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Old School upgrade. Recommendations please.

post #1 of 12
Thread Starter 
I'm an advanced skier currently looking for a new set of skiis, and don't really have the time to demo lots of things.

I used to race in school (over ten years ago) and have since married and got my wife into skiing. We'll get out 2-3 times/year. I weigh about 150 and my last set of skiis that I owned (I've been renting/demoing since) before the broke down were the Volkl Zebra Super (190) - and YES thats almost 15 years old now. heh

I generally am found on the hardpack with my wife but like to go off and do my own thing on some more challenging terrain.

In general I like to turn very fast on steep choopy or groomed terrain - flying from turn to turn. I say Old School in the subject because I tend to use a very hard edge and generate lots of snap with my own work.

When my skis first blew out I rented once and tried the standard intermediate excessively shaped ski. I found it very easy to flip from turn to turn on a moderate slope, but when i sped up or tried some something with more grade I found myself being wipped ourround (almost ALL the way around!) with liitle control

I'm looking for a ski that will allow me to still do some of the work and thus controlling - and handle the fast, steep very quick turns. I simply don't know how the current gauges relate to my needs - i.e. turn radius, tail/mid/head cut width, height, flex, weight etc.

I've been looking at skis with large turn radii (to get rid of some of the snappiness) but I'm not sure if this is the answer. Could a lighter softer ski help? What about toe width or tail stiffness?


Any direction would be appreciated
post #2 of 12
at 2 to 3 times a year i would just demo/rent a good pair from a decent shop either in home town or at the mountain you ski at...the price of a good ski and bindings will be what you spend on a daily demo for quite a few years"approx 30$ for demos" so thats a hundred a year a good set up will run at least 600-900 bucks...well thats my 2 cents
or ski 50 to 60 days a year and buy"i do it"
post #3 of 12
If you are happy to stay on hard snow, get a pair of short skis with a radius less than 15 meters, and learn to work them.

post #4 of 12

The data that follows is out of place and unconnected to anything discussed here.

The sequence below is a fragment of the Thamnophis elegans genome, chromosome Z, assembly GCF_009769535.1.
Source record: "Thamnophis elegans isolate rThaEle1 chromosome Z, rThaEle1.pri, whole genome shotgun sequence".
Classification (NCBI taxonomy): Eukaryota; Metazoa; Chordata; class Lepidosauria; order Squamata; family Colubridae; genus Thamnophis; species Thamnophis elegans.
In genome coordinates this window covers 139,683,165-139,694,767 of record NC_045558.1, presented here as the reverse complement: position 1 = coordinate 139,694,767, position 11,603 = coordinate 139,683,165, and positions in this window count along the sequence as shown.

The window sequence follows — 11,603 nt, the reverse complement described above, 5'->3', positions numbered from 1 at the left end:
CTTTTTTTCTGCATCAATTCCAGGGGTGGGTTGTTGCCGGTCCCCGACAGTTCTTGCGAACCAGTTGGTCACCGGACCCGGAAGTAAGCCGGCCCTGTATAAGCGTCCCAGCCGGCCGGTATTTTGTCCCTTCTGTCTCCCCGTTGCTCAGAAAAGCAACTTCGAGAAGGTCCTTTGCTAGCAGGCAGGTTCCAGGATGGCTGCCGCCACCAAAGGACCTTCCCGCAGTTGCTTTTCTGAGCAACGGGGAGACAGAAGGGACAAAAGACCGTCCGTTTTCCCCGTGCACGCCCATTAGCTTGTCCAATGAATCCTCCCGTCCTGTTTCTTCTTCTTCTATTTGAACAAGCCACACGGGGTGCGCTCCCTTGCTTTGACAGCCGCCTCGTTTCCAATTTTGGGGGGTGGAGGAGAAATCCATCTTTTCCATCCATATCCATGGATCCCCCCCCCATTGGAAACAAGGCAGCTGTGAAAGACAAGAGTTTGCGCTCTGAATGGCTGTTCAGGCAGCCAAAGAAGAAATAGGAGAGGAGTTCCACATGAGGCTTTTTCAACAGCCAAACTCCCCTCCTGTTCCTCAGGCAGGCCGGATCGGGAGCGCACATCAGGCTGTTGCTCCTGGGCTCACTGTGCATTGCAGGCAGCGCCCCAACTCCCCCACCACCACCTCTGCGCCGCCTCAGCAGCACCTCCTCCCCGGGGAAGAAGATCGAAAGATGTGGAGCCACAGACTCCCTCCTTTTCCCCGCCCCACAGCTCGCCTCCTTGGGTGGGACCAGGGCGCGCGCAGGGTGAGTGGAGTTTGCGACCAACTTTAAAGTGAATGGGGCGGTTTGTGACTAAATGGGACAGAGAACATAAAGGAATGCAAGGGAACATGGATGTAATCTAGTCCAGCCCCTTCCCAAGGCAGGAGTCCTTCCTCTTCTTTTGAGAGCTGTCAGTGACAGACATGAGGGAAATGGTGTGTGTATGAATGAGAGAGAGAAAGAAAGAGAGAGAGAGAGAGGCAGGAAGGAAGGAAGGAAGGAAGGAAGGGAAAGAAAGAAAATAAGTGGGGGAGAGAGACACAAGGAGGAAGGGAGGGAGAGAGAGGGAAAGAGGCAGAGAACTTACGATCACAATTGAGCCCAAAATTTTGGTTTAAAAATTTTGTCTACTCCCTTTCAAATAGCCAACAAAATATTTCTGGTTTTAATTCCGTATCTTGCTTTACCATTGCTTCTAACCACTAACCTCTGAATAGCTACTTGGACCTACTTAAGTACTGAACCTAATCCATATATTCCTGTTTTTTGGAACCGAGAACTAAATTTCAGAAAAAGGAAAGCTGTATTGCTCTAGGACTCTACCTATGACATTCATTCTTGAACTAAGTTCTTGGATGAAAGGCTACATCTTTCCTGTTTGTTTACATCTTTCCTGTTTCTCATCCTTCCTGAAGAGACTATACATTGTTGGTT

I would not go higher than 17 in terms of radius, and closer to 15 would be better. Modern slalom race skis have a waist around 65 so anything in the 68-65 range would provide you slalom like performance. I would go for something like the Atomic SL:9, Fischer SC slalom (non race stock) or the Volkl supersport 6 start. If you want to make quick turns keep the length under 170.

Also, you mentioned going softer with your skis... if you are aggressive (as you say you are) and want great edge hold on hard snow, a softer ski will not provide that.
post #5 of 12
Demo some Atomic SX:11s.
post #6 of 12
Another way to go is with a "skicross" type ski like the Atomic SX's, Dynastar Skicrosses or the Volkl 5-Star/6-Stars (68-72 mm midfoot). The turn radius will be a few meters larger, but it will make the ski feel less snappy/high-strung relative to slalom skis and make it a bit more versatile in different terrain and conditions.

The larger the midfoot, the better flotation in powder you would expect. Midfats (72-76 mm approx.) are really popular these days, in part because they are more forgiving when tipping a ski on edge. However, they will not be as quick edge to edge (which you might want on steep, icy or choppy terrain).

You didn't mention your height, but you are a "lightweight" like me so I'd suggest finding the top-level ski in a brand you found you liked by demoing and then take a serious look at a level or two "down". Examples: Volkl Superspeed (top-level), 5 Star or 6 Star (your demo choice). Dynastar Skicross Pro (top-level), Skicross 9 or 10 (your demo choice).